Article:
VirtualBox Network Configuration

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Info Box
VirtualMachine.png Applies to DVDK

VirtualBox Network Configuration Primer

VirtualBox networking supports different configuration. For a in-depth discussion regarding virtual networking see VBox official documentation here.

For developing purpose, we are interested in two configuration:

  • NAT, which is the default provided with DVDK, and
  • Bridged Networking

Network Address Translation (NAT)

Network Address Translation is a tecnique used in IP networking that modify IP packet header, by changing IP address, while the routing device processes the packet.

Only the IP address of the routing device (in case of a Virtual Machine, the host ack at router for the guest) is seen from outside. Usually the routed device (in our case, the guest machine) has an IP address that belongs to a completely different IP subnet.

NAT make easy to use a virtual machine because:

  • it does not require to configure guest network parameters (the router act as DHCP server and give all the needed information to the guest)
  • it guarantees that the VM can be executed in any network environment without breaking the existing network.

However it's really hard to configure NAT to let the VM to act as a server (e.g. as NFS or TFTP server), for this reason the developer usually choose a bridged configuration, with proper IP parameter assignments.

Bridge Configuration

In brief, Bridge Networking configure host's physical network interface and guest's virtual network interface as if they are connected with a Ethernet Switch.

In this way:

  • guest (DVDK Virtual Machine) has it's own IP address, usually on the same subnet of the host
  • guest is directly accessible (apart from firewall rules that may be configured on the host) from any device on the same subnet

To change from NAT to Bridge configuration user have to:

  • change Virtual Box network setting
  • configure, if needed, guest networking. Guest by default uses DHCP so, if DHCP server is available on your network, no additional configuration is needed.

VBox Bridge Configuration

It's easy to change Virtual Box Network configuration:

  • open VBox application and start DVDK VM
  • from the VBox main window, select your VM and choose Settings from the toolbar

DVDK Bridge Configuration 1.png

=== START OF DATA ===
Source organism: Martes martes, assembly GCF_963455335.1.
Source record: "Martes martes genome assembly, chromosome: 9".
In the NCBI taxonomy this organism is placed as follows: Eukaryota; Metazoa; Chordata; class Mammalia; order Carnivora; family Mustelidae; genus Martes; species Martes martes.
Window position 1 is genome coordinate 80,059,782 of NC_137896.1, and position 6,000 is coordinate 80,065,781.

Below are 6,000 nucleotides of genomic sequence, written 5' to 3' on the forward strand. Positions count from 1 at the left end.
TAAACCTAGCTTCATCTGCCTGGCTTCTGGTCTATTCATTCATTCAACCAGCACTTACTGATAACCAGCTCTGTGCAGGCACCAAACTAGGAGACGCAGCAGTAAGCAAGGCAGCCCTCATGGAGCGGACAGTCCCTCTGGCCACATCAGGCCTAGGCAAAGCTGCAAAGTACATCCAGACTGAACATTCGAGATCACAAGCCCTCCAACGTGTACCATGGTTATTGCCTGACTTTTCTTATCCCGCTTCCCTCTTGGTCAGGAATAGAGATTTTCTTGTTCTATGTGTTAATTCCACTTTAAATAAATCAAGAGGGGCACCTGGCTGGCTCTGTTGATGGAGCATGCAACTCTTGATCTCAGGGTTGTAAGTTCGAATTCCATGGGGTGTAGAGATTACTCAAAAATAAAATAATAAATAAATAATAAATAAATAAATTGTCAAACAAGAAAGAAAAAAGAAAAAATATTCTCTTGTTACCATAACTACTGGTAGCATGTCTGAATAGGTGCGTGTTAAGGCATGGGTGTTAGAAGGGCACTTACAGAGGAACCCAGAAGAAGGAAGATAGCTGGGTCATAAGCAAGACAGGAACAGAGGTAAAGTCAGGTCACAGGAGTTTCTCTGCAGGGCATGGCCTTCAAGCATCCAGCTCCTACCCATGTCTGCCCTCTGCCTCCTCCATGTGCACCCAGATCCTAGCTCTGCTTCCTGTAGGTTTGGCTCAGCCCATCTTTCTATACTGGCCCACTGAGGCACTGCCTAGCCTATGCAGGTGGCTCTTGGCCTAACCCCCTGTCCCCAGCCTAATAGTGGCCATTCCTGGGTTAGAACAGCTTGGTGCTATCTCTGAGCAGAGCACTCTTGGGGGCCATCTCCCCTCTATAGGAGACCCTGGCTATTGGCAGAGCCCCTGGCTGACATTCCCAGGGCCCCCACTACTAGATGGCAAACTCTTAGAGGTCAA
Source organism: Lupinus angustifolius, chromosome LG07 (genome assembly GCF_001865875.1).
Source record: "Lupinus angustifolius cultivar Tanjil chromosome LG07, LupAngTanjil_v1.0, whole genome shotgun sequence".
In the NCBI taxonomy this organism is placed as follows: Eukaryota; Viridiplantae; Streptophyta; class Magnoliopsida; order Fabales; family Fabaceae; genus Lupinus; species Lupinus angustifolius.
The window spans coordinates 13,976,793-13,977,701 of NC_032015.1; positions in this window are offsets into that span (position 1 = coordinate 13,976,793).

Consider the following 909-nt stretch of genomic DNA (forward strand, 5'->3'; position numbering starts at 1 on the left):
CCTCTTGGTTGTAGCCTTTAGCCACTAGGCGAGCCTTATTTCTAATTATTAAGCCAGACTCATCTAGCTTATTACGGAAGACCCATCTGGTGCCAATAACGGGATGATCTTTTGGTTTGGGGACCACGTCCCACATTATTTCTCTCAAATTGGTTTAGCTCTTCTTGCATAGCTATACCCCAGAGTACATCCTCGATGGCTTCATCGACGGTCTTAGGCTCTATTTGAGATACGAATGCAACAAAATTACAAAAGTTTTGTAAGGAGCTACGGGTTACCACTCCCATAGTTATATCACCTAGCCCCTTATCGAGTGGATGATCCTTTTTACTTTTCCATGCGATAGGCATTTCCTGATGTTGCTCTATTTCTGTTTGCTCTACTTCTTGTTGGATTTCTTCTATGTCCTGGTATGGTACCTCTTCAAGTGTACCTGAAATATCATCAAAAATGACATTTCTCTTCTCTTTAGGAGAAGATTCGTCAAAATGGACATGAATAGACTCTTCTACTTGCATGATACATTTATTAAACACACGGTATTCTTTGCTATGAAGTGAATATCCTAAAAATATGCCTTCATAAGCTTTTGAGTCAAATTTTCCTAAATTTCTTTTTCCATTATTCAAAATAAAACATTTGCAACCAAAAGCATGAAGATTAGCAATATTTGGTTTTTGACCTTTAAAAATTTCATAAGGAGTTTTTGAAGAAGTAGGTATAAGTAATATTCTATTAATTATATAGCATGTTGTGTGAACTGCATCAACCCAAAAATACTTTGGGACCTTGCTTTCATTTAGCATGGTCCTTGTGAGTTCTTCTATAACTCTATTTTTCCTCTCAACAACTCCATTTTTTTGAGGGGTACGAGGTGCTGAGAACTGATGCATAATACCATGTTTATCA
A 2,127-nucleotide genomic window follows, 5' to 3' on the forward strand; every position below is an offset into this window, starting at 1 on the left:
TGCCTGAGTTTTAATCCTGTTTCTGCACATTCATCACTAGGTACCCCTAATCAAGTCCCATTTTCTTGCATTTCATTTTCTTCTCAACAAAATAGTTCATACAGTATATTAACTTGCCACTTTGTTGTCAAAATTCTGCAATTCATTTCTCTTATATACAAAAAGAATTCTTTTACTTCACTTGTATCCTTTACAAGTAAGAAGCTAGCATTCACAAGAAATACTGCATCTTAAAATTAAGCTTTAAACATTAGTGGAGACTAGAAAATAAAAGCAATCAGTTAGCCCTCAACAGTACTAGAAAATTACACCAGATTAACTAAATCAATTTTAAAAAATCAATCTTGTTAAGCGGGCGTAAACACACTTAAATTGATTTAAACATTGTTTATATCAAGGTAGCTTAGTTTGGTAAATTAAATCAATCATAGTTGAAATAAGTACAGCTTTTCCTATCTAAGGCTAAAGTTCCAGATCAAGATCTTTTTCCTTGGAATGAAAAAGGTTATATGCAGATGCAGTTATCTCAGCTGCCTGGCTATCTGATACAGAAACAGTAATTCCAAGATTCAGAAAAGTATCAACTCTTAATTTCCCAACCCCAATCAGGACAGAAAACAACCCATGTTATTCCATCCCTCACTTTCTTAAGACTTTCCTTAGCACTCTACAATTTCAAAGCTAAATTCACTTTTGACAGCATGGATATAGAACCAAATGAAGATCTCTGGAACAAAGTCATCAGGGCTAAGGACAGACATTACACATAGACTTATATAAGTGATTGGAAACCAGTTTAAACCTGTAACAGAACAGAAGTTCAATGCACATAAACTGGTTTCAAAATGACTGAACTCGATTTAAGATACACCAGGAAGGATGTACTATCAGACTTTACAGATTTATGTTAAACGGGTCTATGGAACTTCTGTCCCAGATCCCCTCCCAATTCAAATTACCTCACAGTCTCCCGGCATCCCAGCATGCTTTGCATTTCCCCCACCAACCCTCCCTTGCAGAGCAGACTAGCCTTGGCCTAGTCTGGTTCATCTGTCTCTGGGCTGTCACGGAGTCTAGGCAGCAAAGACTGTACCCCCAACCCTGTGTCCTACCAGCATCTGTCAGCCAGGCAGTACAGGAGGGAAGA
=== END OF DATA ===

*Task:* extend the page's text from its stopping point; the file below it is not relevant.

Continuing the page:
• Choose Network item and, from the Attached To: dropdown choose Bridged Adapter

DVDK Bridge Configuration 2.png

  • Now the Name dropdown should be enabled. If you have more than one network interface, choose the right one to connect the bridge too

DVDK Bridge Configuration 3.png

  • That's all, click Ok to apply changes.

Guest (Ubuntu) Network Configuration

By default, the virtual machine image provided with DVDK is configured with DHCP. If you don't have a DHCP server available on your network, you should configure the interface manually.

Right-Click on the NetworkManager Applet on the top Panel and choose Edit Connections

DVDK Ubuntu Network Configuration 1.png

Now Add new connection

DVDK Ubuntu Network Configuration 2.png

Fill all the required fields (name and IPv4 configuration) and hit Apply button.

DVDK Ubuntu Network Configuration 3.png

Now the new configuration is added and the Network Manager Applet should tell you that the connection with your network is established

For more information about ubuntu take a look at its official documentation

NFS Configuration

NFS is commonly used to network mount the target root file system. NFS Server is already installed on DVDK but needs to be configured before using it.

User just need to edit /etc/exports file to allow the local network to mount NFS shares.

The default configuration provided with DVDK allow mounting all subdirectory of /home/shared by the default class C private network, but is disabled.

nelk@nelk-desktop:~$ cat /etc/exports 
# /etc/exports: the access control list for filesystems which may be exported
#		to NFS clients.  See exports(5).
# Example for NFSv2 and NFSv3:
# /srv/homes       hostname1(rw,sync,no_subtree_check) hostname2(ro,sync,no_subtree_check)
# Example for NFSv4:
# /srv/nfs4        gss/krb5i(rw,sync,fsid=0,crossmnt,no_subtree_check)
# /srv/nfs4/homes  gss/krb5i(rw,sync,no_subtree_check)



If you are on the default network just remove the # at the beginning of the last line. If you are on a different network, e.g. private class A network, change the line in;


Changes are applied by running exportfs -a as root, and can be verified with exportfs

nelk@nelk-desktop:~$ sudo exportfs -a
nelk@nelk-desktop:~$ sudo exportfs 

For more information regarding NFS server and /etc/exports see exports man page or, for example, [1]

TFTP Configuration

TFTP is used by the target to download files from the host machine, in particular to retrieve the u-boot and kernel images. On the DVDK the TFTP service is properly configured to serve files stored in the /srv/tftp directory. For more information about the tftp service in Ubuntu, please refer to